The kitchen had never been renovated. The cupboards and cabinets were rough-hewn and painted in black and white. The kitchen table was metal and topped with a plastic laminate that was popular in the ‘50s, but now it was piteously worn, cracked, and yellowed. At the back of the kitchen was the back door, and through that Agnes entered and met the stern face of her grandmother. Holding an enameled pot, she turned to the stove and declared, "Now that I know we have time, I will heat some of the homemade soup and make egg salad." She then looked out of the corner of her eye, playfully toward the girl. Nevertheless, Agnes had no interest in food and kept walking on and through the doorway to her left, which lead to a narrow hallway and the bedrooms.

Rarely, and not in years, because she was then still old, did Agnes venture to the closet at the end of the hallway. The closet was merely a dead end with only a curtain separating it from the rest of the hall. If the curtain were drawn, it would reveal a dim, damp space, a space that seemed larger than it was and cold. A bare light bulb hung overhead that turned on by means of a pull chain that Agnes could barely reach, so it was always left dark. A few old clothes, which no one wore, for this closet was not in regular use, hung on a metal rod extending across the space. Some clothes lay in heap in a huge bin. Nothing was new. There was no light and no air and the final time that she resolved to enter there, she saw a frail, thin spirit hovering in the stillness. "Would you like to live as you wish?" asked the spirit. Agnes had always wanted to run through the fields and roll in the grass again. "Now, you will have your innocence returned to you." Then, and with only a little pain, it touched her.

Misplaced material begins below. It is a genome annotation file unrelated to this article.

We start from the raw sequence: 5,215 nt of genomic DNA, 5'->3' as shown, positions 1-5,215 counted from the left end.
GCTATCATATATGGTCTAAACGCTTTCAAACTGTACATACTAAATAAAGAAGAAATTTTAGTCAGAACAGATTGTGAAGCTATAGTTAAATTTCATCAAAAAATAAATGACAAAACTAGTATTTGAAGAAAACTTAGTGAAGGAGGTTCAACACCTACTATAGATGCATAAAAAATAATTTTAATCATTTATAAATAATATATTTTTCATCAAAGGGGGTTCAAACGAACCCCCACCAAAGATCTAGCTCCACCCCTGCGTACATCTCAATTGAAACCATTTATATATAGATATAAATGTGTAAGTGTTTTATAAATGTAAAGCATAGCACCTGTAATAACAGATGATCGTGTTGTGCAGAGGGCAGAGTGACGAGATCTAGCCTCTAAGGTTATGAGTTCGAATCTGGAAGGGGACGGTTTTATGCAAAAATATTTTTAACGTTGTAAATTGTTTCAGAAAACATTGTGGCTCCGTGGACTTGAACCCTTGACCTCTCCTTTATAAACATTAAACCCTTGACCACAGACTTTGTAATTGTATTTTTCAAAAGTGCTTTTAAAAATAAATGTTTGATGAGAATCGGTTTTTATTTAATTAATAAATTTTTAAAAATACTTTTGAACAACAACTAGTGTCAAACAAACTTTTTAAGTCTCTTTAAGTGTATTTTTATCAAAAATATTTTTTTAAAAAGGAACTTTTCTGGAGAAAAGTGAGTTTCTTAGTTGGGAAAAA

Steven Anthony George is a life skills educator for a homelessness recovery program in Fairmont, WV. He earned a BA in Honors English Writing at Fairmont State University and has worked as a poetry editor for Kestrel. His work has appeared in Angelic Dynamo, Apollo's Lyre, and Eclectic Flash: The Best of 2010. Steven is also a playwright and has worked on multimedia projects with various artists.